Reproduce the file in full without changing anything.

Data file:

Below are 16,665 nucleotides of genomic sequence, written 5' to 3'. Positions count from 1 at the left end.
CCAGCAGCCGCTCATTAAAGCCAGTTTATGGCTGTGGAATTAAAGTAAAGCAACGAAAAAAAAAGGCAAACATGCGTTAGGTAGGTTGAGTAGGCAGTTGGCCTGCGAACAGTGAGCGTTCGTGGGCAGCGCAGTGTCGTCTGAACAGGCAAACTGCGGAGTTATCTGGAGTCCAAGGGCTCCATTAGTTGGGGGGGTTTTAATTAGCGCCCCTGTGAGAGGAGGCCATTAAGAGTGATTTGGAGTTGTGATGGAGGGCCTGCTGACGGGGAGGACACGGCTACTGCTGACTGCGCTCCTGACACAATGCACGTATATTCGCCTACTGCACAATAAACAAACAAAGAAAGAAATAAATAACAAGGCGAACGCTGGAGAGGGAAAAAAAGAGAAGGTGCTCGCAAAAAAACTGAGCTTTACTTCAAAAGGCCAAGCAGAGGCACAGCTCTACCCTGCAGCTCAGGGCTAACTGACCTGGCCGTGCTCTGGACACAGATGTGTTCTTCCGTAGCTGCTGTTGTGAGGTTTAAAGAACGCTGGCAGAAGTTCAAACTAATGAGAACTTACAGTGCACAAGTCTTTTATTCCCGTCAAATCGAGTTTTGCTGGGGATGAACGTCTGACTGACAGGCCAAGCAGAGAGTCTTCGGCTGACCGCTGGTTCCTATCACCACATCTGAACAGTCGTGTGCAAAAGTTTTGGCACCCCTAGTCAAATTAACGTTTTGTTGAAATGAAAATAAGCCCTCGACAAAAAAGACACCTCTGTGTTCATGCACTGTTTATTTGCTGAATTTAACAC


Below are 16,665 nucleotides of genomic sequence, written 5' to 3'. Positions count from 1 at the left end.
CCAGCAGCCGCTCATTAAAGCCAGTTTATGGCTGTGGAATTAAAGTAAAGCAACGAAAAAAAAAGGCAAACATGCGTTAGGTAGGTTGAGTAGGCAGTTGGCCTGCGAACAGTGAGCGTTCGTGGGCAGCGCAGTGTCGTCTGAACAGGCAAACTGCGGAGTTATCTGGAGTCCAAGGGCTCCATTAGTTGGGGGGGTTTTAATTAGCGCCCCTGTGAGAGGAGGCCATTAAGAGTGATTTGGAGTTGTGATGGAGGGCCTGCTGACGGGGAGGACACGGCTACTGCTGACTGCGCTCCTGACACAATGCACGTATATTCGCCTACTGCACAATAAACAAACAAAGAAAGAAATAAATAACAAGGCGAACGCTGGAGAGGGAAAAAAAGAGAAGGTGCTCGCAAAAAAACTGAGCTTTACTTCAAAAGGCCAAGCAGAGGCACAGCTCTACCCTGCAGCTCAGGGCTAACTGACCTGGCCGTGCTCTGGACACAGATGTGTTCTTCCGTAGCTGCTGTTGTGAGGTTTAAAGAACGCTGGCAGAAGTTCAAACTAATGAGAACTTACAGTGCACAAGTCTTTTATTCCCGTCAAATCGAGTTTTGCTGGGGATGAACGTCTGACTGACAGGCCAAGCAGAGAGTCTTCGGCTGACCGCTGGTTCCTATCACCACATCTGAACAGTCGTGTGCAAAAGTTTTGGCACCCCTAGTCAAATTAACGTTTTGTTGAAATGAAAATAAGCCCTCGACAAAAAAGACACCTCTGTGTTCATGCACTGTTTATTTGCTGAATTTAACAC